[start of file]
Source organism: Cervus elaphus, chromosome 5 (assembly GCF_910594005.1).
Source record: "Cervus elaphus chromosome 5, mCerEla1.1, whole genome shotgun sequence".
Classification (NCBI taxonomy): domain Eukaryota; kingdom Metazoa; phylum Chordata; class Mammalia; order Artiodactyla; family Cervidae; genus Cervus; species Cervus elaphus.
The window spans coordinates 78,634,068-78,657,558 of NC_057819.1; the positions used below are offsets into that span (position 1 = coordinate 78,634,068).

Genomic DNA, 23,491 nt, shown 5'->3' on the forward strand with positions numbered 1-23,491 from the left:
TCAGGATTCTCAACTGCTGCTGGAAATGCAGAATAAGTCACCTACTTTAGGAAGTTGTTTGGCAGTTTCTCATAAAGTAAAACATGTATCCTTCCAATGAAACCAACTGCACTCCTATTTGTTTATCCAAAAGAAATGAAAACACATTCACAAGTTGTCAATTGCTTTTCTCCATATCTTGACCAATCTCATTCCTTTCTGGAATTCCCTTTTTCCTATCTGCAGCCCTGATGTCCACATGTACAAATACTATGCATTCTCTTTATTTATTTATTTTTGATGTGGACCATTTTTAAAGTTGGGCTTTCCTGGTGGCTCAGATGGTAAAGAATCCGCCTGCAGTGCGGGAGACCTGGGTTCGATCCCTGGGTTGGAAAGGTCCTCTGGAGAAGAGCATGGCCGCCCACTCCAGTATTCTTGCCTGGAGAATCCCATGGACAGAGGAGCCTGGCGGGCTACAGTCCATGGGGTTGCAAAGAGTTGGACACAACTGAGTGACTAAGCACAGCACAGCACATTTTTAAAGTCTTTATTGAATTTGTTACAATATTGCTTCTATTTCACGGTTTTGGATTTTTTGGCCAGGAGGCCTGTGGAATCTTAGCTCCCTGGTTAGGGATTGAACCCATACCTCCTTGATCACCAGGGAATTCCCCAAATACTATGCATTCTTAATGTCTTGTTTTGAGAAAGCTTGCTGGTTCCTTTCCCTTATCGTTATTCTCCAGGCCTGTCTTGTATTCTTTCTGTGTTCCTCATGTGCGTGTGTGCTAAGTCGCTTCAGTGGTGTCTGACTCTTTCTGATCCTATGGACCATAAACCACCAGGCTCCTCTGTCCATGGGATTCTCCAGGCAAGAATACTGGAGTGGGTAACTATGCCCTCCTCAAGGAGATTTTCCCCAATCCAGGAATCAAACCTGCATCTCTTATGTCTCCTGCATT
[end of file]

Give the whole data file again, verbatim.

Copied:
Source organism: Cervus elaphus, chromosome 5 (assembly GCF_910594005.1).
Source record: "Cervus elaphus chromosome 5, mCerEla1.1, whole genome shotgun sequence".
Classification (NCBI taxonomy): domain Eukaryota; kingdom Metazoa; phylum Chordata; class Mammalia; order Artiodactyla; family Cervidae; genus Cervus; species Cervus elaphus.
The window spans coordinates 78,634,068-78,657,558 of NC_057819.1; the positions used below are offsets into that span (position 1 = coordinate 78,634,068).

Genomic DNA, 23,491 nt, shown 5'->3' on the forward strand with positions numbered 1-23,491 from the left:
TCAGGATTCTCAACTGCTGCTGGAAATGCAGAATAAGTCACCTACTTTAGGAAGTTGTTTGGCAGTTTCTCATAAAGTAAAACATGTATCCTTCCAATGAAACCAACTGCACTCCTATTTGTTTATCCAAAAGAAATGAAAACACATTCACAAGTTGTCAATTGCTTTTCTCCATATCTTGACCAATCTCATTCCTTTCTGGAATTCCCTTTTTCCTATCTGCAGCCCTGATGTCCACATGTACAAATACTATGCATTCTCTTTATTTATTTATTTTTGATGTGGACCATTTTTAAAGTTGGGCTTTCCTGGTGGCTCAGATGGTAAAGAATCCGCCTGCAGTGCGGGAGACCTGGGTTCGATCCCTGGGTTGGAAAGGTCCTCTGGAGAAGAGCATGGCCGCCCACTCCAGTATTCTTGCCTGGAGAATCCCATGGACAGAGGAGCCTGGCGGGCTACAGTCCATGGGGTTGCAAAGAGTTGGACACAACTGAGTGACTAAGCACAGCACAGCACATTTTTAAAGTCTTTATTGAATTTGTTACAATATTGCTTCTATTTCACGGTTTTGGATTTTTTGGCCAGGAGGCCTGTGGAATCTTAGCTCCCTGGTTAGGGATTGAACCCATACCTCCTTGATCACCAGGGAATTCCCCAAATACTATGCATTCTTAATGTCTTGTTTTGAGAAAGCTTGCTGGTTCCTTTCCCTTATCGTTATTCTCCAGGCCTGTCTTGTATTCTTTCTGTGTTCCTCATGTGCGTGTGTGCTAAGTCGCTTCAGTGGTGTCTGACTCTTTCTGATCCTATGGACCATAAACCACCAGGCTCCTCTGTCCATGGGATTCTCCAGGCAAGAATACTGGAGTGGGTAACTATGCCCTCCTCAAGGAGATTTTCCCCAATCCAGGAATCAAACCTGCATCTCTTATGTCTCCTGCATT